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Roy Haines-Young, Centre for Environmental Management, School of Geography, University of Nottingham

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Presentation on theme: "Roy Haines-Young, Centre for Environmental Management, School of Geography, University of Nottingham"— Presentation transcript:

1 Roy Haines-Young, Centre for Environmental Management, School of Geography, University of Nottingham

2  A system of conservation based solely on economic self-interest is hopelessly lopsided. It tends to ignore, and thus eventually to eliminate, many elements in the land community that lack commercial value, but that are (as far as we know) essential to its healthy functioning. It assumes falsely, that the economic parts of the biological clock will function without the uneconomic parts. 2

3  Thinking about ecosystem services in the context of urban systems is a fundamental challenge for the future.  Already most of us are urban dwellers… ▪ Majority of projected population growth is expected to occur in cities ▪ Worldwide 1.75 billion new urban residents are expected by 2030, most concentrated around fairly small cities in developing countries (UNPD, 2005). ▪ At global scales the impact of land use change on biodiversity by 2100 is likely to be more significant than climate change, nitrogen deposition, species introductions and changing atmospheric concentrations of carbon dioxide (Chapman et al. 2007; Sala et al. 2000)  Implications for ecosystem services…. 3

4  Ecosystem services are the outputs of ecosystem functioning that directly contribute to human well-being…. 4

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7 7 Or are outputs dependent on the abotic, urban fabric count too?

8 8 Luck et al. (2009) BioScience 59: 223–235 Service providing units (SPUs) & Ecosystem Service Providers (ESP)

9 9 Luck et al. (2009) BioScience 59: 223–235 E.g. Eurasian jays (Garrulus glandarius) in oak forest in the National Urban Park of Stockholm, Sweden E.g. Pest control….and some regulation services?

10 10 Bayesian Belief Network

11 11 Bayesian Belief Network

12  Ecosystem services are the outputs of ecosystem functioning that directly contribute to human well-being….  Are we dealing with ecosystem services OR environmental services?  AND are we dealing with only those services generated by urban systems and those on which they depend or affect? 12 The Urban Funnel Model (Luck et al. 2001) ‘ The net flow of ecosystem services is invariably into rather than out of urban systems…. ’ (MA, 2005, Ch27)

13 13 Is the value of services supplied to urban systems fully recognised? What are the limits of supply? What can be done within urban areas to manage demand sustainably? What kinds of service can urban systems generate? How can we minimise the ‘dis-benefits’ flowing from urban systems and maximise the benefits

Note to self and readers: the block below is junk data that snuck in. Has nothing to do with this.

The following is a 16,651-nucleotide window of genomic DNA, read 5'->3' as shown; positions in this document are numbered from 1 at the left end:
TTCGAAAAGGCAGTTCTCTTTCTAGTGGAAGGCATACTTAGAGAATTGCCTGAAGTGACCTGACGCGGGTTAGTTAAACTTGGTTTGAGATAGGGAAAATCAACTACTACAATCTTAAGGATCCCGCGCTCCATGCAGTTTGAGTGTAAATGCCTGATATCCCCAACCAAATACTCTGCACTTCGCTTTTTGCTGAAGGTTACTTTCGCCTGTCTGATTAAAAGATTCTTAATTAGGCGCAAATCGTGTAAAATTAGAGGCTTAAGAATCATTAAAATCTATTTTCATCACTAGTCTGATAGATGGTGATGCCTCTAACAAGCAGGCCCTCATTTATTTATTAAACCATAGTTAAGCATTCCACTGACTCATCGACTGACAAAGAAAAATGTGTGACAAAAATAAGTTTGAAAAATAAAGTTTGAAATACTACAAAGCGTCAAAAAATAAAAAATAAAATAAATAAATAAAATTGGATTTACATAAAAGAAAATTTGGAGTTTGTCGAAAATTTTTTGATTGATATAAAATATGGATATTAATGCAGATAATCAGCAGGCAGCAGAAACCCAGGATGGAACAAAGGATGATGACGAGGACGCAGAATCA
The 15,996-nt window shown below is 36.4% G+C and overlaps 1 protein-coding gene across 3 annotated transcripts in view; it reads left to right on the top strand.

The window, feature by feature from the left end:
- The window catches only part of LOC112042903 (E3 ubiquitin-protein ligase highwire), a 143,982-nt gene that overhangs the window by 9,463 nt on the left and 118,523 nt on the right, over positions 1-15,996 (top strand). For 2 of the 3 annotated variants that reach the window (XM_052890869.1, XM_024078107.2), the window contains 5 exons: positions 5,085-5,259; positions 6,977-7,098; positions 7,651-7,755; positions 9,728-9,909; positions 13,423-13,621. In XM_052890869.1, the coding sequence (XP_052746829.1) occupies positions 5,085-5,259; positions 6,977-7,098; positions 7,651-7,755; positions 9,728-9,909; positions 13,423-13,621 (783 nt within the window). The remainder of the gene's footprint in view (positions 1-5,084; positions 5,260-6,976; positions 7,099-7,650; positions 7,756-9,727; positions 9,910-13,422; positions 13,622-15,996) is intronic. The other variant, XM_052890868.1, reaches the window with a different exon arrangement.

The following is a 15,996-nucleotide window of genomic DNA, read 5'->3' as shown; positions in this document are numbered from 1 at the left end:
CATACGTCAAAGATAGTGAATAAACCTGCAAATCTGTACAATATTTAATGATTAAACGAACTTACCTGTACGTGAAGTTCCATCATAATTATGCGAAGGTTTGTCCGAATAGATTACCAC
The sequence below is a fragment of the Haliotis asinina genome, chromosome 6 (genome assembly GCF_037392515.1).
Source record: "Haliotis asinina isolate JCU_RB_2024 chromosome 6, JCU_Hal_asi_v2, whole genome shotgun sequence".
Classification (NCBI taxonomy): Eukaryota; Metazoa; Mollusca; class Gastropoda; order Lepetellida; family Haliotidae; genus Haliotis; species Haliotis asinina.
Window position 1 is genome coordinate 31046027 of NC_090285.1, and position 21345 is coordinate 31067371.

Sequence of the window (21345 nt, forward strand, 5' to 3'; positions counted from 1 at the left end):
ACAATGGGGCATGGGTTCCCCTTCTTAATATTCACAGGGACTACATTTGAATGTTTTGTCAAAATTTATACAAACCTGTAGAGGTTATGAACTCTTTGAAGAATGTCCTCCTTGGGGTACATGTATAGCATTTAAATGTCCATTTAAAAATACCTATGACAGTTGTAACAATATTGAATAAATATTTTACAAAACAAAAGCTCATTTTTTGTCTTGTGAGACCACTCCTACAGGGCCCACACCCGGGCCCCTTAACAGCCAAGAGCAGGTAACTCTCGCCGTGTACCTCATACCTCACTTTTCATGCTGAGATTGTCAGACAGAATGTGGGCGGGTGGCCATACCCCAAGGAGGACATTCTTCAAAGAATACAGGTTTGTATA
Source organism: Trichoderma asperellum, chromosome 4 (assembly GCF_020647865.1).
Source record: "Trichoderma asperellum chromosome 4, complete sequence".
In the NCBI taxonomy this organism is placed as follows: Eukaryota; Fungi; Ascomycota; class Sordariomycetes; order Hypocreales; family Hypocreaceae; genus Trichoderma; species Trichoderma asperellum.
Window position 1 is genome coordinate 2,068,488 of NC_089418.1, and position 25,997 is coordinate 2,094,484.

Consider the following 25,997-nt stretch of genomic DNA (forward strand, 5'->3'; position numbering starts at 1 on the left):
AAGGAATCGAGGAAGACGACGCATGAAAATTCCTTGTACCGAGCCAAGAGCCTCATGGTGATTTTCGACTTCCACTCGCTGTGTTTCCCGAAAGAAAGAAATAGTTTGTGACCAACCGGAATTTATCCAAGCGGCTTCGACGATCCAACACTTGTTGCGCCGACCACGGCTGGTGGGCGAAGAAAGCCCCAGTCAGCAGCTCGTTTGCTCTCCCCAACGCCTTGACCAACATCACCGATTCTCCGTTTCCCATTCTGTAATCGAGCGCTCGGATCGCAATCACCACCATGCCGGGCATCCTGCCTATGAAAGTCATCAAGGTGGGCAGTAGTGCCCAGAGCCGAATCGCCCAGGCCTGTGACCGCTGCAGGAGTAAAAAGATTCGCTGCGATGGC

14  Is the value of services supplied to urban systems fully recognised? What are the limits of supply?  Market vs non-market goods  ‘PES’ schemes & creating markets for environmental services  Investment in public goods…. 14

15  What can be done within urban areas to manage demand sustainably? What kinds of service can urban systems generate?  Exploitation and design of urban structures and processes  Retro-fitting urban areas to help manage consumption and impacts  ‘Decoupling’ and ‘reconnecting’  Understandings of place and locality… and their hinterlands! 15

16  How can we minimise the ‘dis-benefits’ flowing from urban systems and maximise the benefits  Urban expansion ▪ 8% of terrestrial vertebrate species on the IUCN Red List are threatened by urban development (McDonald et al. 2008).  Managing ‘downstream’ effects by planning and design (e.g. Jansson & Colding, 2008)  Cities as net exporters of ecosystem services? 16

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18  In 1946 the economist Sir John Hicks defined (true or sustainable) income as the amount a person can consume over a given period and still be as well off at the end of that period as at the beginning…. 18 Human made capital Natural capital Benefit flows R R R R.. And so our planning system must take account of the reinvestment we need to sustain that natural capital

19  A system of conservation based solely on economic self-interest is hopelessly lopsided. It tends to ignore, and thus eventually to eliminate, many elements in the land community that lack commercial value, but that are (as far as we know) essential to its healthy functioning. It assumes falsely, that the economic parts of the biological clock will function without the uneconomic parts. 19


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